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Do you have a golf problem that’s keeping you awake at night?
Is there some aspect of your game that you simply can’t sort out?
Stop worrying because Dr Felix Shank, a more or less genuine expert on all aspects of the game, is here to help.
Illustrations by Tony Husband.

I'm 78 and have been playing golf nearly all my adult life. In my time I've won a few medals, enjoyed modest success and have only one outstanding ambition, which is to have a hole in one. Desperate to know whether or not I would ever achieve it, about two months ago I went to see a clairvoyant. She stared into her crystal ball and said that she could see me wearing a yellow sweater and jumping up and down on the tee having holed in one. She added that it was a Thursday morning. Well, ever since then I have worn a yellow sweater every Thursday morning to play golf and still haven't even hit the green on a par three. I’m tempted to go back to her and seek clarification but my friends tellme that I would be a mug to waste another £100 on ‘unreliable information’.


If you’ve not even hit a green on a par three in two months, I think the money would be better spent on lessons, don’t you? Because I’malways bragging about what a gritty golfer I amand how I’m always holding my nerve in clutch situations,my wife thinks I’m a plucky sort of player. Anyway, formy 40th birthday she has promised to buy me an amateur’s slot in the Alfred Dunhill Links Championship.

My handicap is 18.4 and, to be absolutely honest, I can’t imagine anything less appealing thanmaking a complete fool of myself in front of a big name player, large galleries and, God help me, TV cameras as well.My wife’s even promised to followme round. I’ll quite likely die of fear halfway through the backswing ofmy opening drive. How can I get out of this without looking a complete wimp?


There is a very simple escape route that I urge to take. Play in the next available medal or Stableford at your club and ensure that your nett score is above the buffer zone. Your playing handicap will thus automatically rise to 19, which is one more than the maximum permitted by the Alfred Dunhill Links Championship rules. Learn your lesson and be more modest in future.

Every year my wife and I go to a superb golf resort in Scotland. Although it’s rather expensive, it’s luxurious and, in my opinion at least, worth every penny. However, there is one cost that I hugely resent and would love to somehow avoid and that is the penal £5 daily rental charge for a golf trolley. Becausemy wife also uses a trolley, I pay £10 a day, which adds up to a very significant extra cost of £70 – almost enough to buy two trolleys! Because of our budget airline’s prohibitive charges for extra baggage, it’s not economic to take our own.


A decent, upstanding, law-abiding citizen, I don’t ordinarily recommend anything illegal. However, in this instance where you are encountering nothing short of corporate greed, I am willing to advocate a tactic that many would regard as dishonest. Rent two trolleys on the first day and then hide the handles in your golf bags. Then on the second and subsequent days, you’ve no need to go into the pro shop and pay for what you already have. £10 for a week’s use of two trolleys is much more reasonable.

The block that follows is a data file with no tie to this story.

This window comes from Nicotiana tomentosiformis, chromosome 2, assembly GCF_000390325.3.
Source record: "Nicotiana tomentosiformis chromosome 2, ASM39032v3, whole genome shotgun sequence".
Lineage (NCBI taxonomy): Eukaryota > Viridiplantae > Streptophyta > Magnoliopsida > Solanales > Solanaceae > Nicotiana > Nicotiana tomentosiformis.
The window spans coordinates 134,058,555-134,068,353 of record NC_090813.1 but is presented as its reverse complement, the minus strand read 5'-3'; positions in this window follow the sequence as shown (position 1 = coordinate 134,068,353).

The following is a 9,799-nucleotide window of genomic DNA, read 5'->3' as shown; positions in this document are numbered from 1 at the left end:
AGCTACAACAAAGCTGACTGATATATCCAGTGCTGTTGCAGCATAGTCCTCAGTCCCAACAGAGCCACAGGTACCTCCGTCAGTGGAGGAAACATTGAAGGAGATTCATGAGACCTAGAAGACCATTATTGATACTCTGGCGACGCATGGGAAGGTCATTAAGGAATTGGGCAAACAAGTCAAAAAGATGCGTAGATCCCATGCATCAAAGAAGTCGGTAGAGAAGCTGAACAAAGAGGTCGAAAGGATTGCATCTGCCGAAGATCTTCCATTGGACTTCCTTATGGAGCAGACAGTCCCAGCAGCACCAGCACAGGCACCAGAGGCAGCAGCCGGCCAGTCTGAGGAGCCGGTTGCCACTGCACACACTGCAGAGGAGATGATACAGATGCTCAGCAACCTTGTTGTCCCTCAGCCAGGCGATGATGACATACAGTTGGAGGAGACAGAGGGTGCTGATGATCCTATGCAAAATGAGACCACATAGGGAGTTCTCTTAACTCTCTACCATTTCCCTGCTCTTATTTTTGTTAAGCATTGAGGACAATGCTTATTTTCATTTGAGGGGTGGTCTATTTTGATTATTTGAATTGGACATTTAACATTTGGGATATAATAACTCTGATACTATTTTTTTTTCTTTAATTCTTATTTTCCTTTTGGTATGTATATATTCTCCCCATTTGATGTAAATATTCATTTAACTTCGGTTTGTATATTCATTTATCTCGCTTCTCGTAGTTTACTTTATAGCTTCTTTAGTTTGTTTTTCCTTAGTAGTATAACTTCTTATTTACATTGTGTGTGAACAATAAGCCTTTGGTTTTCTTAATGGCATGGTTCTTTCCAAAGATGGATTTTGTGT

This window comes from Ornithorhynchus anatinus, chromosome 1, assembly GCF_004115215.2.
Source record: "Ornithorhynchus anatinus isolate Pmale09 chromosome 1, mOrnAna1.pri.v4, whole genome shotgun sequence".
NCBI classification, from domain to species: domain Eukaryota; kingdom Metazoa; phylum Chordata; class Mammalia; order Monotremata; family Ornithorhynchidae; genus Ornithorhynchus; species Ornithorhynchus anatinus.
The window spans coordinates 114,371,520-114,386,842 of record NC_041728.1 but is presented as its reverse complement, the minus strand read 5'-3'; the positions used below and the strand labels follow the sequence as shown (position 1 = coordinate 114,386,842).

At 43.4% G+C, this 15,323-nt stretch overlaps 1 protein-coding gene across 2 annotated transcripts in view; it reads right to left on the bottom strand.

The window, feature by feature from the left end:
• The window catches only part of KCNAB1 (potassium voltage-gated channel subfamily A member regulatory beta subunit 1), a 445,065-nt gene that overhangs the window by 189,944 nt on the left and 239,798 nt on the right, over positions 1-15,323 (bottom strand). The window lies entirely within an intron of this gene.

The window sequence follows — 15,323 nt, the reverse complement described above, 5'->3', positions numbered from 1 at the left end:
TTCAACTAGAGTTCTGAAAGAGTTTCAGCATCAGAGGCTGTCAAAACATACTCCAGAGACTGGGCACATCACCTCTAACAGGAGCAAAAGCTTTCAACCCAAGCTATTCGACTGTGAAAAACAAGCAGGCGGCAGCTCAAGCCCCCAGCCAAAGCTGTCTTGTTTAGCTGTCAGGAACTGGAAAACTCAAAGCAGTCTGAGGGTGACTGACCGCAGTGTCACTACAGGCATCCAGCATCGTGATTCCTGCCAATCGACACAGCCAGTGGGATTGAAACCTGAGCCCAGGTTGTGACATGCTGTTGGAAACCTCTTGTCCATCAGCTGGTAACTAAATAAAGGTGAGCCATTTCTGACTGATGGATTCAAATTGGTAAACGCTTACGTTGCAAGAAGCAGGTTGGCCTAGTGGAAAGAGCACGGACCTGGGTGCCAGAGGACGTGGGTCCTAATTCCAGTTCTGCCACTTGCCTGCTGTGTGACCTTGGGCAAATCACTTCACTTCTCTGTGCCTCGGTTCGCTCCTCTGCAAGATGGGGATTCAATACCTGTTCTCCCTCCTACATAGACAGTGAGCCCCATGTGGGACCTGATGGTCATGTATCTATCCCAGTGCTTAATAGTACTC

I have just lost in the quarter-final round of our club knock-out championship and amextremely angry about it asmy opponent Mr B employed despicable gamesmanship tactics. After shaking hands on the first tee, he expressed an interest in my clubs and asked if Iminded if he took a closer look at them.Of course I said I didn’t and so he picked up several ofmy irons and examined them very closely. “Mmm, interesting,” he said. “Don’t you find the offset heads and slightly twisted shafts cause you to push or cut the ball?”Well, as a matter of fact I had developed a bit of a fade and although I didn’t really understand precisely what he was saying, it didmakeme wonder if theremight be a problem.Having completely underminedmy faith in my clubs, he proceeded to beatme five and four. However, it was only when the guy he stuffed in the previous round askedme how I got on and revealed that Mr B had said precisely the same thing about his clubs to him did I realise that I had been the victim of what I would describe as totally unacceptable behaviour. Do you think I should complain to the committee?


The ‘B’ must stand for Bounder or possibly something even stronger. Although I agree that his behaviour is totally unacceptable, complaining to the committee will smack of sour grapes. You must speak urgently to his semi-final opponent and suggest that when Mr B inspect his clubs on the first tee that, before Mr B has a chance to comment, his opponent says something like this: “In case you’re wondering, the offset heads and slightly twisted shafts are the result of a physical attack I made on a despicable opponent who sought to put me off my game by trying to suggest that there was something wrong with my clubs. Of course I should simply have gone, together with those he had put off in previous rounds, to the committee and had him thrown out of the club, but I didn’t.” The shock at having been rumbled and the implicit threat of being thrown out will almost certainly ensure that Mr B plays badly, loses and doesn’t employ that appaling gamesman’s gambit again.

Reproduced with kind permission of Golf International Magazine

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